Not Hungry To Hungry In No Time Flat
How can it be that you’re sitting in your house at about 9PM, nice and content from a good dinner. You’re satisfied and not hungry. Whoops, hold the phone. An ad comes on television for a fast food burger topped with melted cheese and bacon. Really crispy French fries tag along and so does a strawberry milkshake. Bingo. You are hungry and cannot get the thought of that burger, shake, and fries out of your head. (If we really looked into this, your hunger might be head hunger not stomach hunger.) It’s a bit of I want what I want and I want it now syndrome.
Can An Ad Change Your Eating?
Can food ads really change the way you eat? You bet they can – or a whole lot of multi-million dollar advertising campaigns wouldn’t exist.
According to the Rudd Center for Food Policy and Obesity at Yale, there’s no doubt that food marketing affects eating behavior. Continued exposure to many ads over time stimulates your desire for what’s being touted. They found that the foods that are advertised the most are what people say they like and buy the most. That wouldn’t be so bad if the marketing efforts were for healthy foods instead of junk – or, to be a little nicer, food of lesser nutritional quality.
What Is The Norm?
Advertising psychologically affects what you think is the norm. The visual and emotional effects of TV advertising, along with a story line and music, really gets to you — especially when you’re tired and plopped down in front of the TV. Your ability to control your impulses is decreased.
- Advertising affects your preference for various categories of food.
- When you see more fast food commercials you want to eat more fast food than people who don’t see as many commercials.
- People who are exposed to food ads end up eating more food overall.
- When people see an ad before tasting a food they like the taste of that food more.
- Food marketing affects what might be considered “typical behavior,” for instance, when people see fast food ads and then believe that their neighbors eat fast food more frequently than they do.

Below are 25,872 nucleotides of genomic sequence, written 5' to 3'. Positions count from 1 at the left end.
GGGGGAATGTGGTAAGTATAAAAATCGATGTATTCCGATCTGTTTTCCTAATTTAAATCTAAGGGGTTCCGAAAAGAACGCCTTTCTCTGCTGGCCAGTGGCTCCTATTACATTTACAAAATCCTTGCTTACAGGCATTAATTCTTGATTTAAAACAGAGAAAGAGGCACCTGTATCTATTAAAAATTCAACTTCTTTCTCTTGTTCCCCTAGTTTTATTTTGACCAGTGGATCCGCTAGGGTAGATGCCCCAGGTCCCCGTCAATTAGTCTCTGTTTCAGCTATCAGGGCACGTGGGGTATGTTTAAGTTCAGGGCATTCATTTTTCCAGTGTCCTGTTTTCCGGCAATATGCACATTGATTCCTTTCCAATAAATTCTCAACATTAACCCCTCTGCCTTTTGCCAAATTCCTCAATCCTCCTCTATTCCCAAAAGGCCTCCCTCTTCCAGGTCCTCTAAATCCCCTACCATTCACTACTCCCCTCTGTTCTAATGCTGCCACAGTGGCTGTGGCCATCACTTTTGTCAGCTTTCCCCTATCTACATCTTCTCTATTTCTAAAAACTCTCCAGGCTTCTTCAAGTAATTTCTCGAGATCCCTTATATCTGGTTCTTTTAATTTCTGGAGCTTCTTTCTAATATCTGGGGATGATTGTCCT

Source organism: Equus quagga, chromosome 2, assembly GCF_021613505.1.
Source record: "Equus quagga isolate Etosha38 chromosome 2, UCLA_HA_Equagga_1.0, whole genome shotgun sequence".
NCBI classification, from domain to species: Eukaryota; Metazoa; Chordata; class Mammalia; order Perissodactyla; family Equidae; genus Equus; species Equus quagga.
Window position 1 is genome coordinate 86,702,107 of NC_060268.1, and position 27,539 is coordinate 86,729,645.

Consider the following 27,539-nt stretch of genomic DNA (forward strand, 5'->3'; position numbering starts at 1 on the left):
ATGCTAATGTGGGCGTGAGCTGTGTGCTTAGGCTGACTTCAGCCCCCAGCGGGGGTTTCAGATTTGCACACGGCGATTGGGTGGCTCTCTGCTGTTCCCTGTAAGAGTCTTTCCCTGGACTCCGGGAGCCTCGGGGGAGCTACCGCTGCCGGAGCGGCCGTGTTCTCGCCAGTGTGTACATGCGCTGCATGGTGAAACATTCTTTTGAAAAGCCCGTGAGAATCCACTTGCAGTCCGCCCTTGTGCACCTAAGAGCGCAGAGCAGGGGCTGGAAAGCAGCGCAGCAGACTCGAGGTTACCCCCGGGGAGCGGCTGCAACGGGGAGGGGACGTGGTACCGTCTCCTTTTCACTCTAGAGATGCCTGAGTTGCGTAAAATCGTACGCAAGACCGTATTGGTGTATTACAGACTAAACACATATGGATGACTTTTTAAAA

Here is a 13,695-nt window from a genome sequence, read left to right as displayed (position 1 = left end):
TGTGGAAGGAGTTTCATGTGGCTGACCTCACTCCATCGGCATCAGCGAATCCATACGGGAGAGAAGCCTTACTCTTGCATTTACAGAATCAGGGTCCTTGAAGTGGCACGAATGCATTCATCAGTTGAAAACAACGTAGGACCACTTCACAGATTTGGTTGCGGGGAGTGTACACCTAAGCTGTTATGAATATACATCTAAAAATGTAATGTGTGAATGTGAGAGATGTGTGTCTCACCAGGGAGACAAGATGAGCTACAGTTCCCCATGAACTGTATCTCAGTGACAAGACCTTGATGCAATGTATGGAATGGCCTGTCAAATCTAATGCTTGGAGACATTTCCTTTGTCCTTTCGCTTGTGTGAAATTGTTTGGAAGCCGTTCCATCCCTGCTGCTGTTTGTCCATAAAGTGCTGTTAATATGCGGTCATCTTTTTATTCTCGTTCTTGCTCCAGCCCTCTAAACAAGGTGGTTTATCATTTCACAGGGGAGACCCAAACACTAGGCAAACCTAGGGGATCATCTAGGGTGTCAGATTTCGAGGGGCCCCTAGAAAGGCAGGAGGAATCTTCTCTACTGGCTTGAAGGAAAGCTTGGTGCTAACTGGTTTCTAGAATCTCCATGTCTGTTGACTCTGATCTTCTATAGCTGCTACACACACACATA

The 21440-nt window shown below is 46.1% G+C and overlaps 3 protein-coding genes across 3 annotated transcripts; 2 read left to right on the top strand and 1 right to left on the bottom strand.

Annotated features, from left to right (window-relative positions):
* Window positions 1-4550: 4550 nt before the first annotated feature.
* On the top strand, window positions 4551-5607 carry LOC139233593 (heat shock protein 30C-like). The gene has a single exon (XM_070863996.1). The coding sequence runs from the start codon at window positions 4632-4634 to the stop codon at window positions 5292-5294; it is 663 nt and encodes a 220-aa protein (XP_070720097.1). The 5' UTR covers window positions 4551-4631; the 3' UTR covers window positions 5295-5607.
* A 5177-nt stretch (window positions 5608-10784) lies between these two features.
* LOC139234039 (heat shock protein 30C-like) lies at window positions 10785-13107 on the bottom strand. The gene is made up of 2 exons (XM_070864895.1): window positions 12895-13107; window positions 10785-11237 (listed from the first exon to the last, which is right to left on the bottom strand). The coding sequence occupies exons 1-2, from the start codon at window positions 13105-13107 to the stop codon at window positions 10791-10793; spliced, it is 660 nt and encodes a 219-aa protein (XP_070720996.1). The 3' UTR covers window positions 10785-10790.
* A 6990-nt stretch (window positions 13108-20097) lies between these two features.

What’s The Message (Is It Good Or Bad)?
Food marketers have a lot of power. The tricky thing is to harness that power for a good purpose rather than for hawking nutritionally poor food with a large caloric bang for the buck. Unfortunately, the majority of ads tip the unhealthy end of the scale by advertising fast food, drinks, and snacks often accompanied by unhealthy eating messages such as young men should eat big portions of meat so they “eat like men” and that it’s a good idea to have a “fourth meal of the day” (sweetened cereal at night springs to mind).
Kids are impressionable and for them, food marketing packs a very powerful punch. A recent study (2/10) in the American Journal of Public Health showed that childhood obesity is directly related to children’s exposure to commercials that advertise unhealthy foods.
According to Rudd, the average child sees 15 food commercials each day. It takes only one commercial to make them want a particular food. Grocery store marketing takes direct aim at kids with TV characters on packages and shelf displays at their eye level. The internet is jam packed with food marketing on children’s websites and with online games that feature food products within the game.
Fortunately, there is an Interagency Working Group on Food Marketed to Children which will make food marketing recommendations to Congress this summer, and the Center for Science in the Public Interest has developed “Guidelines for Responsible Food Marketing to Children” (www.cspinet.org).
Food marketing is everywhere – and it affects your eating behavior. Be aware that it’s going to get to you – if you let it. Try to cut down your exposure. It’s insidious so heads up. Don’t be taken in. Some of it is up front – like TV commercials –and some isn’t – like product placement in television shows and the movies. How can you not crave a fast food burger and fries or a glazed donut when you watch your favorite character happily munching away? The thought gets in your head and it just yanks your chain until you raid the fridge or head out to grab whatever it is that advertising has successfully planted. Steer clear of the commercials or have diversionary tactics or food. 96% fat free microwave popcorn, Skinny Cow ice cream cones or cups, fruit, 100 calorie English muffins with fat free or low fat cream cheese and all fruit or sugar free jam are some suggestions for reasonable calorie controlled snacks. Or, take the dog for a walk – just stay away from the corner deli.
Don’t swallow what an ad is preaching (and trying to sell). Inform yourself about your choices – check out the nutritional content by going online and reading labels. Give yourself license to make healthy picks – in restaurants and in the supermarket. The choice of what you eat is yours – not the food company’s or the ad agency’s.